However, in the days after the summit he flip-flopped on various issues, apparently because of pressure at home, saying later that he does accepts the conclusion of the US intelligence agencies that Russia interfered in the 2016 presidential election, and claiming that he had warned Putin over the issue.

Between Russia and the West

Montenegro became Nato’s 29th member in 2017, a move that infuriated Russia, which was adamantly opposed to Montenegro joining the alliance. 

Montenegro previously had friendly relations with Russia, with its Adriatic coast being dubbed “Moscow on Sea” because of the large numbers of Russian holidaymakers that flocked there each summer. Its largest industrial enterprise Aluminium Plant Podgorica (KAP) was taken over by Central European Aluminium Company (CEAC), a subsidiary of En+ owned by the now sanctioned Russian oligarch Oleg Deripaska.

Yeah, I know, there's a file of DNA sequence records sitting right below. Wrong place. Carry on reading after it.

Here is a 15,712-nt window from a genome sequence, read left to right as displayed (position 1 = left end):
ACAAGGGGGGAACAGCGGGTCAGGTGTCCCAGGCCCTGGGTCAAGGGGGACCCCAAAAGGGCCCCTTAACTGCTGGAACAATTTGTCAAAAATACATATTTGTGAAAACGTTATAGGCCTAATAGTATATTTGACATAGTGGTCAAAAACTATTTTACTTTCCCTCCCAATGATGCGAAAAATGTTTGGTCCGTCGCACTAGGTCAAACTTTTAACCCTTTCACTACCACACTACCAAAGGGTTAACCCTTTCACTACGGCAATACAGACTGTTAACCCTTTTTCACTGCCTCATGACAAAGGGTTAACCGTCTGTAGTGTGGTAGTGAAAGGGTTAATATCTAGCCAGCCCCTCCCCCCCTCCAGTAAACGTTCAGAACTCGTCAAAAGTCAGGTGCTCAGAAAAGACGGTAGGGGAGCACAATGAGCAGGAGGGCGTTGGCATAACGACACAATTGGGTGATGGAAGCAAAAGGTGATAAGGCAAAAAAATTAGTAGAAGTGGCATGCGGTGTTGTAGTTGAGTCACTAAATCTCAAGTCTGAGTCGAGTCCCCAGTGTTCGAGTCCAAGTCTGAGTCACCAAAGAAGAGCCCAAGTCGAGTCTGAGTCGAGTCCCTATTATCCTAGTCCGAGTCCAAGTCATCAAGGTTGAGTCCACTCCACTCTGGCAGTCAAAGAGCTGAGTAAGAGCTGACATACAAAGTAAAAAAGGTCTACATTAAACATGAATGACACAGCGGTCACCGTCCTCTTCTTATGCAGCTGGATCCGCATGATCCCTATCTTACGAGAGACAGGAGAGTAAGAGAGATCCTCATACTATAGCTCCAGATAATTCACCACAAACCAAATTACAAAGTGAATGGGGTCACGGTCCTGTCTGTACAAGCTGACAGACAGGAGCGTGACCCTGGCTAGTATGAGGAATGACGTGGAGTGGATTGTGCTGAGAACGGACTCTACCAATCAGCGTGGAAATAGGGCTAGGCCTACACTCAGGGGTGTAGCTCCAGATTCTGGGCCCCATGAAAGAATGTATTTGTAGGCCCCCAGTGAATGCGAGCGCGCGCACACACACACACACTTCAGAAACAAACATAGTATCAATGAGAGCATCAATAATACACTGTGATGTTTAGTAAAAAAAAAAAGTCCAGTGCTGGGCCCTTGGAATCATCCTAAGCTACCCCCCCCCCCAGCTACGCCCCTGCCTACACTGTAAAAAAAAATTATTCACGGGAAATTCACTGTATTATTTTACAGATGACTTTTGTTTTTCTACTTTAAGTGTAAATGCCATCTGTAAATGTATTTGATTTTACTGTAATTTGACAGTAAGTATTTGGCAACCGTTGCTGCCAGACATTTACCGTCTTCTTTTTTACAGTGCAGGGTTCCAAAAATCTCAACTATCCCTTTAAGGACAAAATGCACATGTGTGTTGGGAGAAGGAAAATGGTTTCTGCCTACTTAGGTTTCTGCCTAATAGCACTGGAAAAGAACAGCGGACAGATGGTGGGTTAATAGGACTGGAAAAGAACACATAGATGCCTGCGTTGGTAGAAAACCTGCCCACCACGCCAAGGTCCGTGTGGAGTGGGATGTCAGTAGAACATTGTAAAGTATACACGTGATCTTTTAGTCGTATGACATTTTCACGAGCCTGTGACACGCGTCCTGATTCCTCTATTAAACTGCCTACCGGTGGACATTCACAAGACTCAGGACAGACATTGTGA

However, the situation later soured as Podgorica prioritised Euro-Atlantic integration over its relations with Moscow, and CEAC and the Montenegrin authorities are embroiled in a lengthy legal dispute over KAP that so far has mostly gone in Podgorica’s favour. 

As Montenegro approached Nato accession, Moscow stepped up the pressure on the tiny Balkan country. The opposition Democratic Front, whose supporters clashed repeatedly with police at demonstrations in autumn 2015, was accused by the country’s now President (then prime minister) Milo Djukanovic of taking funds from Russia with the aim of creating an impression of instability in Montenegro. 

Things escalated ahead of the 2016 general election, when the authorities reported they had foiled a coup attempt. They claim Russian special services operators planned the coup with the help of Serbian paramilitaries with the aim of installing the Democratic Front in power and assassinating Djukanovic. The trial of those suspected of being involved in the coup is still ongoing.